A new study predicts that the rings around Saturn have less than 100 million years of life left.
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For you, me, and the foreseeable generations ahead, Saturn is a large planet with a permanent ring around the middle. But as far as the universe’s timeline is concerned, Saturn is a large planet that once decided to wear a floating waist belt for a short period of time—for about a couple of hundred million years, to be precise. A study published earlier this month predicts that Saturn’s rings will be gone in less than a hundred million years.
James O’Donoghue, the lead author of the study that was published in the science journal Icarus earlier this month, said in a statement to NASA, “We are lucky to be around to see Saturn’s ring system, which appears to be in the middle of its lifetime. However, if rings are temporary, perhaps we just missed out on seeing giant ring systems of Jupiter, Uranus and Neptune, which have only thin ringlets today!”
Saturn’s rings span approximately 2,73,590 kilometres across and are visible from Earth with the help of a telescope. Scientists have debated for a long time now how Saturn’s rings came to be. According to The Washington Post, some theories suggest that the rings are debris left over from the planet’s formation over 4 billion years ago, while other theories suggest that they’re made up of external elements like comets, asteroids, and even broken moons.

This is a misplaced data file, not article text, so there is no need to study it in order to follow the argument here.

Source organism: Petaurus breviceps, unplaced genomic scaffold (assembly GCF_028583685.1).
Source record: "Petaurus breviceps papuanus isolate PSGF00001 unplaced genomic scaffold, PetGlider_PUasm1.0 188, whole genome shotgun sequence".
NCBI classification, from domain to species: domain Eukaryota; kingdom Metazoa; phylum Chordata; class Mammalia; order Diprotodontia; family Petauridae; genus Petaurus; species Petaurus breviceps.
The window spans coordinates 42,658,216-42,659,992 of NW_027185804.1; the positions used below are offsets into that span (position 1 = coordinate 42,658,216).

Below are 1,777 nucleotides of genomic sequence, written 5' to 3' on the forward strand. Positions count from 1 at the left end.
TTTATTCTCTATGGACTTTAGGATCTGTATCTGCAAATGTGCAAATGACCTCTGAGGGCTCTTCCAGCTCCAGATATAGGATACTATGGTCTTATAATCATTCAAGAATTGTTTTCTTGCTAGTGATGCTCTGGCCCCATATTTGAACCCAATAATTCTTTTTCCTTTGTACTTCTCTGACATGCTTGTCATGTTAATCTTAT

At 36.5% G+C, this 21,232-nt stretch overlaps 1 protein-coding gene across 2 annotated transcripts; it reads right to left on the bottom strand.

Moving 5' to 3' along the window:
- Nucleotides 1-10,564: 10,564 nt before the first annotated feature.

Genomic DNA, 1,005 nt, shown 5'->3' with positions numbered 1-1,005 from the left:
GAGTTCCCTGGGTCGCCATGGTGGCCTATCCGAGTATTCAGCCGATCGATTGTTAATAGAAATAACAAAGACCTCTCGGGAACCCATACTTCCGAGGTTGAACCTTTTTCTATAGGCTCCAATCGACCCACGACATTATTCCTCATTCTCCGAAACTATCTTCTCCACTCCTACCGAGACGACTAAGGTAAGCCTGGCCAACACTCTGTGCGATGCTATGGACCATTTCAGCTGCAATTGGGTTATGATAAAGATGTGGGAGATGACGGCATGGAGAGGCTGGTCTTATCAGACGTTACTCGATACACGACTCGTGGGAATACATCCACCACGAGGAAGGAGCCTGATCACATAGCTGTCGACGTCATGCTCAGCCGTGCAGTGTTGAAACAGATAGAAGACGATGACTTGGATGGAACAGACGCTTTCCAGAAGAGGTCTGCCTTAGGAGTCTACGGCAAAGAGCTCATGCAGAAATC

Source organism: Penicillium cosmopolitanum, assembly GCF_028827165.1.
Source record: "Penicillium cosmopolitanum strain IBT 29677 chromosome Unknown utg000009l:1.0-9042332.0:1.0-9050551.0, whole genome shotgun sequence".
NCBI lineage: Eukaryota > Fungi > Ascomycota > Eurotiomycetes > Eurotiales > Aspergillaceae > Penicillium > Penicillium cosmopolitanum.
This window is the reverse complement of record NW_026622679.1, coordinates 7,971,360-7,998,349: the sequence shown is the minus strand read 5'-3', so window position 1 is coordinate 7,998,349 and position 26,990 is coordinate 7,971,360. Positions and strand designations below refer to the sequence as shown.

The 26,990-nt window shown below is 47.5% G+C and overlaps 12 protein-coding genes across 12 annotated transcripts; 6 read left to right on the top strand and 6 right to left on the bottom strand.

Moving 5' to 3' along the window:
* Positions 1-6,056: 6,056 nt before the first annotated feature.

Though the rings appear solid, observations by spacecrafts Voyager and Cassini tell us that they’re made of floating pieces of material, ranging greatly in size. Some are simply tiny specks floating around, while others are as large as the Empire State Building. Observations by O’Donoghue and his colleagues reveal that a combination of Saturn’s gravity and magnetic pull draws new elements towards the planet every thirty minutes. Combined with the observations from Voyager and Cassini, the study predicts that the rings have less than a hundred million years left around Saturn’s midriff.
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